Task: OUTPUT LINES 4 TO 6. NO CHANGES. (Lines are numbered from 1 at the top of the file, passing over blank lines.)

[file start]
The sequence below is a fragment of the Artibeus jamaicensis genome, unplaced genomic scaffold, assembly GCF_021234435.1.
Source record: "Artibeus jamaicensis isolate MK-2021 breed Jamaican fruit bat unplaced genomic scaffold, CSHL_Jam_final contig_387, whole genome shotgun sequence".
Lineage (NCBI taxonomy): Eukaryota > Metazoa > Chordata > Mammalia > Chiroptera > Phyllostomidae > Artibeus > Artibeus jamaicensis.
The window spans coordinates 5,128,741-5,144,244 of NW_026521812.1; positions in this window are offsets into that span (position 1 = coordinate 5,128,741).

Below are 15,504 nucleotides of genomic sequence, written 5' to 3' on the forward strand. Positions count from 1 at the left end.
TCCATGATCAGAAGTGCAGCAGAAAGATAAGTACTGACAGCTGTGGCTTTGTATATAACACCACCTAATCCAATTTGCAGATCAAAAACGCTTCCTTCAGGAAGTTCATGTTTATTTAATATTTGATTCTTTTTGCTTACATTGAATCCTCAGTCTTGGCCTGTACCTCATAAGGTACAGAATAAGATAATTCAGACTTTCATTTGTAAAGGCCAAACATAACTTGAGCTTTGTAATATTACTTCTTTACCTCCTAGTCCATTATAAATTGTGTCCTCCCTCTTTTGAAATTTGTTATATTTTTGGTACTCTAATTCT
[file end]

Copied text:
The window spans coordinates 5,128,741-5,144,244 of NW_026521812.1; positions in this window are offsets into that span (position 1 = coordinate 5,128,741).

Below are 15,504 nucleotides of genomic sequence, written 5' to 3' on the forward strand. Positions count from 1 at the left end.
TCCATGATCAGAAGTGCAGCAGAAAGATAAGTACTGACAGCTGTGGCTTTGTATATAACACCACCTAATCCAATTTGCAGATCAAAAACGCTTCCTTCAGGAAGTTCATGTTTATTTAATATTTGATTCTTTTTGCTTACATTGAATCCTCAGTCTTGGCCTGTACCTCATAAGGTACAGAATAAGATAATTCAGACTTTCATTTGTAAAGGCCAAACATAACTTGAGCTTTGTAATATTACTTCTTTACCTCCTAGTCCATTATAAATTGTGTCCTCCCTCTTTTGAAATTTGTTATATTTTTGGTACTCTAATTCT